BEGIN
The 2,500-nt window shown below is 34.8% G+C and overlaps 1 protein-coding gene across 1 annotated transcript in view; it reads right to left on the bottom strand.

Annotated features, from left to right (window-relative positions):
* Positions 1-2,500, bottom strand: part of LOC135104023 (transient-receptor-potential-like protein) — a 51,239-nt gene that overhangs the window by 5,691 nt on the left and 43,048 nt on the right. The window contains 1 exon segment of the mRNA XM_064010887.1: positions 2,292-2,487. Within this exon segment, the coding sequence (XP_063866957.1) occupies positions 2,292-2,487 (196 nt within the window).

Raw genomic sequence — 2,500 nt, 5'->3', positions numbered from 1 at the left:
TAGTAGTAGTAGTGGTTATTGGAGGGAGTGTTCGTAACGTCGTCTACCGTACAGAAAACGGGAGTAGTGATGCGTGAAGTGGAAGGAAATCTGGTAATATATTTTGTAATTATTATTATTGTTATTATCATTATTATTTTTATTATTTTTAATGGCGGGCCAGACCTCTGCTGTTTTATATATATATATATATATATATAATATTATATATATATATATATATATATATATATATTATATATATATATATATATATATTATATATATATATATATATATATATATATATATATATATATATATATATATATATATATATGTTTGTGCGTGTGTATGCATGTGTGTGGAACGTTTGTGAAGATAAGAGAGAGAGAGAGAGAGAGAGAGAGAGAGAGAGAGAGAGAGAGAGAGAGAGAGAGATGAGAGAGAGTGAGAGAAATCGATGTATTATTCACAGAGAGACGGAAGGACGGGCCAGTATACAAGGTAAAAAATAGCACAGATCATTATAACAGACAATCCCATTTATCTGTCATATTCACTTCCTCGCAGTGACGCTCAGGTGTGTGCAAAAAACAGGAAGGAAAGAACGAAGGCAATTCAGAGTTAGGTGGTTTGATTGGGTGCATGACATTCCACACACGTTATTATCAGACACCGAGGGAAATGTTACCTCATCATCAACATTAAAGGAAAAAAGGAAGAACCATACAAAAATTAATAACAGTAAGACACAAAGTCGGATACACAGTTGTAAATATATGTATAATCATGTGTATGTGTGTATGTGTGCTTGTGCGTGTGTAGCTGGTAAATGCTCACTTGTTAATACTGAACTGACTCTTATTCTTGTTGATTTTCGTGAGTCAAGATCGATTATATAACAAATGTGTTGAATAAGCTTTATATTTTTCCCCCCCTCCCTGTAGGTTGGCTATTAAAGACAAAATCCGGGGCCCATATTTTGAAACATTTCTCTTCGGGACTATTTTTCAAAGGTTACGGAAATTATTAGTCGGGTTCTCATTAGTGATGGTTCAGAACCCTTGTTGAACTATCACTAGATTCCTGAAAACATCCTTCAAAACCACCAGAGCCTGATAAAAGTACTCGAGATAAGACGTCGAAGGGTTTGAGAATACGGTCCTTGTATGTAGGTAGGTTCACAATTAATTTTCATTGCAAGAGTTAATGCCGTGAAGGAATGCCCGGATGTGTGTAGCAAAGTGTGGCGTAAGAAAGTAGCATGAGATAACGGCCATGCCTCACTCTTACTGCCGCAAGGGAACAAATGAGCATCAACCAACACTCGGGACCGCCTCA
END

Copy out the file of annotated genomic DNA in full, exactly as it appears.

The 2,500-nt window shown below is 34.8% G+C and overlaps 1 protein-coding gene across 1 annotated transcript in view; it reads right to left on the bottom strand.

Annotated features, from left to right (window-relative positions):
* Positions 1-2,500, bottom strand: part of LOC135104023 (transient-receptor-potential-like protein) — a 51,239-nt gene that overhangs the window by 5,691 nt on the left and 43,048 nt on the right. The window contains 1 exon segment of the mRNA XM_064010887.1: positions 2,292-2,487. Within this exon segment, the coding sequence (XP_063866957.1) occupies positions 2,292-2,487 (196 nt within the window).

Raw genomic sequence — 2,500 nt, 5'->3', positions numbered from 1 at the left:
TAGTAGTAGTAGTGGTTATTGGAGGGAGTGTTCGTAACGTCGTCTACCGTACAGAAAACGGGAGTAGTGATGCGTGAAGTGGAAGGAAATCTGGTAATATATTTTGTAATTATTATTATTGTTATTATCATTATTATTTTTATTATTTTTAATGGCGGGCCAGACCTCTGCTGTTTTATATATATATATATATATATATAATATTATATATATATATATATATATATATATATATTATATATATATATATATATATATTATATATATATATATATATATATATATATATATATATATATATATATATATATATATATATGTTTGTGCGTGTGTATGCATGTGTGTGGAACGTTTGTGAAGATAAGAGAGAGAGAGAGAGAGAGAGAGAGAGAGAGAGAGAGAGAGAGAGAGAGAGAGAGATGAGAGAGAGTGAGAGAAATCGATGTATTATTCACAGAGAGACGGAAGGACGGGCCAGTATACAAGGTAAAAAATAGCACAGATCATTATAACAGACAATCCCATTTATCTGTCATATTCACTTCCTCGCAGTGACGCTCAGGTGTGTGCAAAAAACAGGAAGGAAAGAACGAAGGCAATTCAGAGTTAGGTGGTTTGATTGGGTGCATGACATTCCACACACGTTATTATCAGACACCGAGGGAAATGTTACCTCATCATCAACATTAAAGGAAAAAAGGAAGAACCATACAAAAATTAATAACAGTAAGACACAAAGTCGGATACACAGTTGTAAATATATGTATAATCATGTGTATGTGTGTATGTGTGCTTGTGCGTGTGTAGCTGGTAAATGCTCACTTGTTAATACTGAACTGACTCTTATTCTTGTTGATTTTCGTGAGTCAAGATCGATTATATAACAAATGTGTTGAATAAGCTTTATATTTTTCCCCCCCTCCCTGTAGGTTGGCTATTAAAGACAAAATCCGGGGCCCATATTTTGAAACATTTCTCTTCGGGACTATTTTTCAAAGGTTACGGAAATTATTAGTCGGGTTCTCATTAGTGATGGTTCAGAACCCTTGTTGAACTATCACTAGATTCCTGAAAACATCCTTCAAAACCACCAGAGCCTGATAAAAGTACTCGAGATAAGACGTCGAAGGGTTTGAGAATACGGTCCTTGTATGTAGGTAGGTTCACAATTAATTTTCATTGCAAGAGTTAATGCCGTGAAGGAATGCCCGGATGTGTGTAGCAAAGTGTGGCGTAAGAAAGTAGCATGAGATAACGGCCATGCCTCACTCTTACTGCCGCAAGGGAACAAATGAGCATCAACCAACACTCGGGACCGCCTCA